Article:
The Responsibility of Privilege.
When I go for a jog early in the morning and a police car slows down behind me, I assume they are either being courteous or looking out for my safety.
That’s white privilege.
When I check into a hotel in a strange city, I never worry about who gets in the elevator with me or who walks down the hallway behind me.
That’s male privilege.
Depending on who you are, you may or may not enjoy some of these privileges as well.
Of course you don’t have to agree with me.
And I don’t have to care.
That’s democratic privilege.
In the 15 years that I’ve written this blog, I’ve only ever discussed political issues one other time.
It happened when I announced that I would no longer appear on the Fox Business channel. That’s because of their support of President Trump’s program to separate immigrant children from their families.
When I wrote that blog, I received a lot of hate mail and a lot worse. I lost subscribers, friends, and the very lucrative marketing opportunity of appearing on national television up to three times every week.
But because I was so heartbroken over the government’s policy, it was worth it.
That’s MY privilege.
Today I am heartbroken again.
This time it’s over the murder of George Floyd and so many other African Americans in our country who have been senselessly and callously killed. And I’m heartbroken over the incendiary response by the president and the lemming-like party apparatchiks going off the cliff with him.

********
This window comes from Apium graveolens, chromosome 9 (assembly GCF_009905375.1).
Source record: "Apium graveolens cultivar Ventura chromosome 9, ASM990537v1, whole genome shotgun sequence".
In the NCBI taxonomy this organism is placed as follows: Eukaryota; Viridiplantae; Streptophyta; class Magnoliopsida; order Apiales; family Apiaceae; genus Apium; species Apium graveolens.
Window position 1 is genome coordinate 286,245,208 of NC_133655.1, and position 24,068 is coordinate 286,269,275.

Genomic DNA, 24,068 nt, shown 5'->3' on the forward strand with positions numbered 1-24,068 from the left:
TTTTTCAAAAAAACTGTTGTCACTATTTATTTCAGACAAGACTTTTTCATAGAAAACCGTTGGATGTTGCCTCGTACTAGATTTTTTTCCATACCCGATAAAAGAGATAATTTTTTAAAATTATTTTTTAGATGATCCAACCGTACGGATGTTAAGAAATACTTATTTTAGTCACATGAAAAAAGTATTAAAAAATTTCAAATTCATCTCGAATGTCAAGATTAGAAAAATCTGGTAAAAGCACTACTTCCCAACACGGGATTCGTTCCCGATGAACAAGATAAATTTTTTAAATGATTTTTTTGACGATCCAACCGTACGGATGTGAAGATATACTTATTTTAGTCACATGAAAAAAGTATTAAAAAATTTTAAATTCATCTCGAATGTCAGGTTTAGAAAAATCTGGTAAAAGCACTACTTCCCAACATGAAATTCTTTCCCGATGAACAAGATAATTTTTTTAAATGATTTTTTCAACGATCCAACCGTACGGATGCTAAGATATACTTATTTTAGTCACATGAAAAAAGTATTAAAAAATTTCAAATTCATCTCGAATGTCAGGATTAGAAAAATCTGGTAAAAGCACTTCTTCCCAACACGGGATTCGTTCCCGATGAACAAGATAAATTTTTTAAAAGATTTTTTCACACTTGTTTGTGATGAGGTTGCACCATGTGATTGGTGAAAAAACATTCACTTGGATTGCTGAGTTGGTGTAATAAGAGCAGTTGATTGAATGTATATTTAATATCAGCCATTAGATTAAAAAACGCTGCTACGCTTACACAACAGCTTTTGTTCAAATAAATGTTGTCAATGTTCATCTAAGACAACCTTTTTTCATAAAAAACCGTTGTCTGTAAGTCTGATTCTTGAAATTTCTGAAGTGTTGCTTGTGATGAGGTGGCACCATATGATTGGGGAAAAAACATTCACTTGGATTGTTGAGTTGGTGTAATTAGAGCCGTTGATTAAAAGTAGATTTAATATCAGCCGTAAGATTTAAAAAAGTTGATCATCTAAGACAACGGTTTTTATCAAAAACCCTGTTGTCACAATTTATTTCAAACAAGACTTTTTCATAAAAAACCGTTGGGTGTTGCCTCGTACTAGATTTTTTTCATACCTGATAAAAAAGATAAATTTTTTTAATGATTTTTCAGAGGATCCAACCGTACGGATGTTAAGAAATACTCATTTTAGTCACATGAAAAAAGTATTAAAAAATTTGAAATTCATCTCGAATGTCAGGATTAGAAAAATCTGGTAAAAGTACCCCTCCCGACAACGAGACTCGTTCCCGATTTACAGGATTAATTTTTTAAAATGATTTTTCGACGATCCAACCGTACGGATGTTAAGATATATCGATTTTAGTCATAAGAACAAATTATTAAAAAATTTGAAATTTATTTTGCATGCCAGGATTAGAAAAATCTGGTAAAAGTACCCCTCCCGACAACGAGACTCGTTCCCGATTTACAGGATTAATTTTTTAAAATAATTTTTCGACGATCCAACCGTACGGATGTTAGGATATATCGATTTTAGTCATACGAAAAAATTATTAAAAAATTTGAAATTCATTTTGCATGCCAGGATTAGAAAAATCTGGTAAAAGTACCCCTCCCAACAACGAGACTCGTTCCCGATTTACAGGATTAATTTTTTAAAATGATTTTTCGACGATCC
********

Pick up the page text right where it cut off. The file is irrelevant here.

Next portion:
Even worse, I am heartbroken over the racist response of so many of the people I consider “my fellow Americans.”
When I was a little boy at Leroy D. Fienberg elementary school on Miami Beach, we recited the Pledge of Allegiance every single morning. And every single morning it ended with the same line:
“…one nation, under God, indivisible, with liberty and justice for all.”
If you grew up in the United States, my guess is you recited these lines every day too. Ironically, so did all the people who support systemic racist activities and racist policies.
The Pledge of Allegiance doesn’t say, “with liberty and justice for some.
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It says, “with liberty and justice for all.”
“With liberty and justice for all” was certainly not the way our country was founded, but in the last 240 years it’s been a goal we’ve been slowly but inexorably moving towards. As I see it, that leaves nothing left for debate. Nothing to be discussed. And nothing to question. “Liberty and justice for all” means just that: Liberty and justice FOR ALL.
Because that’s AMERICAN privilege.